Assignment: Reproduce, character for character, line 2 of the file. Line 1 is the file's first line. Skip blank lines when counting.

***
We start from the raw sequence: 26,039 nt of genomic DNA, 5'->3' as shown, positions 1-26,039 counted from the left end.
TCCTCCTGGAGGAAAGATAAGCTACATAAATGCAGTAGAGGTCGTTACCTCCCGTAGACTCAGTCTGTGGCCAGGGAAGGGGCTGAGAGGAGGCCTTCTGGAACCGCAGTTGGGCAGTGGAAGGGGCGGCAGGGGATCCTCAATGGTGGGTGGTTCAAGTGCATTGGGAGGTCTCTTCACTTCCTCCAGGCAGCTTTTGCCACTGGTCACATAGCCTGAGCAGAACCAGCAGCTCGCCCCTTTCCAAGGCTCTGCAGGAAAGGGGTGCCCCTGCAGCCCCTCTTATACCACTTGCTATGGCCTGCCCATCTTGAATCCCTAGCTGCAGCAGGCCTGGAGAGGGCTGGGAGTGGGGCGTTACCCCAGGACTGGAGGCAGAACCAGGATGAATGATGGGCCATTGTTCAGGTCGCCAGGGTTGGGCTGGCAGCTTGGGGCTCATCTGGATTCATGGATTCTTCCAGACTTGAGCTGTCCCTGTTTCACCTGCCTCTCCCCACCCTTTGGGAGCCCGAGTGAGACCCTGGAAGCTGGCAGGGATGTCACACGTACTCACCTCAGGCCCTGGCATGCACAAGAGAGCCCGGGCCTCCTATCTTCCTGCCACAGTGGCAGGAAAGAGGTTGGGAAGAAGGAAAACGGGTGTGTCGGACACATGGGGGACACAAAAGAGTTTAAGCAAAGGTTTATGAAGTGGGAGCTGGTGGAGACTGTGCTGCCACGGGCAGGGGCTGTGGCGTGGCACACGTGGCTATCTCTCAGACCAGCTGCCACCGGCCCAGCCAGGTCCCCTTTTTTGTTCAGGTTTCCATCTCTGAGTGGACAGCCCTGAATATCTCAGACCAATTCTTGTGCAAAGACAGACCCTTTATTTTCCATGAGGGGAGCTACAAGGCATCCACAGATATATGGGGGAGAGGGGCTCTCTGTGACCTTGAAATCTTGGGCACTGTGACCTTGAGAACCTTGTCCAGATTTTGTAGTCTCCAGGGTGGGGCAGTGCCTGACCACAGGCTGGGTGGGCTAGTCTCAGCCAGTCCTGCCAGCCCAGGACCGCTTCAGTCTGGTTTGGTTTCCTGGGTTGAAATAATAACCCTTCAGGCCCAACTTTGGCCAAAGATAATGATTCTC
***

TCCTCCTGGAGGAAAGATAAGCTACATAAATGCAGTAGAGGTCGTTACCTCCCGTAGACTCAGTCTGTGGCCAGGGAAGGGGCTGAGAGGAGGCCTTCTGGAACCGCAGTTGGGCAGTGGAAGGGGCGGCAGGGGATCCTCAATGGTGGGTGGTTCAAGTGCATTGGGAGGTCTCTTCACTTCCTCCAGGCAGCTTTTGCCACTGGTCACATAGCCTGAGCAGAACCAGCAGCTCGCCCCTTTCCAAGGCTCTGCAGGAAAGGGGTGCCCCTGCAGCCCCTCTTATACCACTTGCTATGGCCTGCCCATCTTGAATCCCTAGCTGCAGCAGGCCTGGAGAGGGCTGGGAGTGGGGCGTTACCCCAGGACTGGAGGCAGAACCAGGATGAATGATGGGCCATTGTTCAGGTCGCCAGGGTTGGGCTGGCAGCTTGGGGCTCATCTGGATTCATGGATTCTTCCAGACTTGAGCTGTCCCTGTTTCACCTGCCTCTCCCCACCCTTTGGGAGCCCGAGTGAGACCCTGGAAGCTGGCAGGGATGTCACACGTACTCACCTCAGGCCCTGGCATGCACAAGAGAGCCCGGGCCTCCTATCTTCCTGCCACAGTGGCAGGAAAGAGGTTGGGAAGAAGGAAAACGGGTGTGTCGGACACATGGGGGACACAAAAGAGTTTAAGCAAAGGTTTATGAAGTGGGAGCTGGTGGAGACTGTGCTGCCACGGGCAGGGGCTGTGGCGTGGCACACGTGGCTATCTCTCAGACCAGCTGCCACCGGCCCAGCCAGGTCCCCTTTTTTGTTCAGGTTTCCATCTCTGAGTGGACAGCCCTGAATATCTCAGACCAATTCTTGTGCAAAGACAGACCCTTTATTTTCCATGAGGGGAGCTACAAGGCATCCACAGATATATGGGGGAGAGGGGCTCTCTGTGACCTTGAAATCTTGGGCACTGTGACCTTGAGAACCTTGTCCAGATTTTGTAGTCTCCAGGGTGGGGCAGTGCCTGACCACAGGCTGGGTGGGCTAGTCTCAGCCAGTCCTGCCAGCCCAGGACCGCTTCAGTCTGGTTTGGTTTCCTGGGTTGAAATAATAACCCTTCAGGCCCAACTTTGGCCAAAGATAATGATTCTC